In ranking each strategy, the commission will, among other factors, consider who it helps and whether or not it is dependent on other strategies.
The commission will not take into account the likelihood of policymakers adopting a given strategy. “That is an important issue, but one that should be addressed separately,” Kenworthy said. “First, let’s see what social science has to say about our best next steps for heading in the right direction.”
Four undergraduate students at the University of California, San Diego have been awarded the 2015 Undergraduate Library Research Prize in recognition of their superior research skills. The annual award, sponsored by the UC San Diego Library, the Vice Chancellor for Student Affairs, and the UCSD Alumni Association, recognizes students who have demonstrated exemplary research skills in mining the Library’s rich and diverse information resources and services. Awards are given in two categories: Social Sciences/Arts/Humanities, and Life and Physical Sciences. The awards also include a cash prize of $1,000 and $500 for first and second place, respectively.
“The purpose of this prize is to encourage and recognize excellent research skills among our undergraduates, which includes the ability to exploit a wide range of digital and physical library resources,” said Brian E. C. Schottlaender, The Audrey Geisel University Librarian. “The Library—with our partners in Student Affairs and Alumni Affairs—is honored to recognize these talented students, who’ve learned that solid academic research doesn’t happen without careful and strategic library research.”
In the Life and Physical Sciences category, First Prize went to Tiffany Lee, an Eleanor Roosevelt College senior, for her research on the role that syndecan-1 (a heparan sulfate proteoglycan) plays in lipoprotein binding and subsequent uptake in the liver. She was nominated by her mentor, Dr. Jeffrey Esko, a professor of Cellular and Molecular Medicine, who reflected that her adept use of the UC San Diego Library’s resources has “enhanced Tiffany’s abilities in being efficient and a critical thinker.”
Second Prize in the Life and Physical Sciences category was awarded to Nelish Ardeshna, a second year student at Revelle College who graduated with distinction in June 2015. Nelish’s research explored the newly recognized condition of electrohypersensitivity (EHS). His research investigated the underlying biological mechanisms of EHS, including its possible link to oxidative stress detoxification. Nelish conducted his research at Dr. Beatrice Golomb’s lab at the School of Medicine, who commented, “My appreciation of the value—and scope—of library tools, and the range of settings in which they can profitably be used, has grown through Nelish’s project.”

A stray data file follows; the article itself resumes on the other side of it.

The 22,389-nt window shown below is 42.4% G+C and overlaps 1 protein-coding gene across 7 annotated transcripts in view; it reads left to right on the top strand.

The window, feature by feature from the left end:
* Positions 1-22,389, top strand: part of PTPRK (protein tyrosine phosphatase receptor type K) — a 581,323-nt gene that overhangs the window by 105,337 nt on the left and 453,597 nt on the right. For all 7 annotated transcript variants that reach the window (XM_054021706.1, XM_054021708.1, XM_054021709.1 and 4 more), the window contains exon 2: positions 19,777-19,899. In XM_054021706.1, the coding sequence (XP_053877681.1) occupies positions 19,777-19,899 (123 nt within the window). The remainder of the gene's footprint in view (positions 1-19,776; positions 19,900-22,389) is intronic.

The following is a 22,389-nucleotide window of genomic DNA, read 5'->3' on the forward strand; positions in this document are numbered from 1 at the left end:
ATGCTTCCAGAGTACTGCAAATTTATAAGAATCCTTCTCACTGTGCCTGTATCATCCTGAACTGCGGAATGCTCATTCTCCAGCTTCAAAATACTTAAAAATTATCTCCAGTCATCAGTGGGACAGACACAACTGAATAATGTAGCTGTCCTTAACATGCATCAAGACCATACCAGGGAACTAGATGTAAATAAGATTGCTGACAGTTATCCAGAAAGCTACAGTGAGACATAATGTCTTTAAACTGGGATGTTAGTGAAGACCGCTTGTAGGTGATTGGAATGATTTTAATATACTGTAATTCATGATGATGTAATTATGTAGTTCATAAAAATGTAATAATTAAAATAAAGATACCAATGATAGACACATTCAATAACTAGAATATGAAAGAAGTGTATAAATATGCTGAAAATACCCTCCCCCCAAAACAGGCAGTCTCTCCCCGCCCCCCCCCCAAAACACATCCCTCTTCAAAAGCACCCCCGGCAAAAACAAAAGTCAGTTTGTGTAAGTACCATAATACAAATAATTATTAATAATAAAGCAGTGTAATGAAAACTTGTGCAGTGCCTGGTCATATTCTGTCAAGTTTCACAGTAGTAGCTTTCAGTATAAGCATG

First Prize in the Social Sciences/Arts/Humanities category went to Nhat-Dang Do, a fourth year student at Earl Warren College, with a double major in Political Science and History. Dang’s research for his honors thesis focused on the emergence of martial law in Palestine, and the effects of British colonialism in the region. His research garnered the Department of History’s Rapaport Prize for best undergraduate thesis. His advisor, Associate Professor Michael Provence, notes that Dang “mastered the relevant historical material of a complicated historical puzzle” by having “read countless contemporary memoirs, news articles, and hundreds of archival documents to understand and recreate the atmosphere of acute political crisis that enveloped British decision making in the Middle East during the 1930s.”
The Second Prize for Social Sciences/Arts/Humanities was awarded to Shayla Wilson, a fourth year student at Warren College who was nominated by Sociology Professor Christena Turner. Wilson designed and conducted a comparative cross-national analysis of laws and legal practices related to violence against women in three countries: India, Japan, and the United States. A goal of her comparative analysis was to look at the role of law in the perpetuation and prevention of violence against women. It shed light on some of the many reasons why women often do not report sexual assault, and demonstrated the ways the legal process re-victimizes survivors. Turner noted that “persuasively making this kind of sociological argument required Shayla to become a mature researcher able to combine insights from multiple data sets, legal codes, case studies, and secondary sources.”
To be considered for the Undergraduate Library Research Prize, students must be nominated by faculty members and must participate in either the annual UC San Diego Undergraduate Research Conference held in the spring, or in other university programs that foster and recognize student research and scholarship. The Undergraduate Research Conference is one of three major undergraduate scholarly meetings that the Office of Student Affairs Academic Enrichment Program coordinates each year that afford students from all academic disciplines the opportunity to present findings of research conducted under the guidance of UC San Diego faculty members.
According to David Artis, director of Academic Research Programs and Dean of Undergraduate Research Initiatives in the Office of Student Affairs, more than 200 UC San Diego undergraduates reported their research findings at the University’s 2015 conference this year, including the Library Undergraduate Research Prize winners. Artic noted, “We are seeing a dramatic increase in interest in all our undergraduate research programs. The achievements of these particular students and the recognition the Prize conveys upon them will encourage even more students to look for ways to get involved in hands-on research and, with the Library’s resources, make meaningful contributions to the generation of new knowledge at UC San Diego.”
The ASA Sociology of Education David Lee Stevenson Award has been given to UCSD Sociology Alum, Queenie Zhu for her paper titled, “On Common Ground: How Spatial Layout Facilitates Schools’ Power to Segregate Students.” Congratulations!
Natalie Aviles’ paper, “The Little Death: Rigoni-Stern and the Problem of Sex and Cancer in Twentieth-Century Biomedical Research,” has been awarded the 2015 Hacker-Mullins Graduate Student Paper Award from the ASA Section on Science, Knowledge and Technology. This paper has been pubished in the journal Social Studies of Science.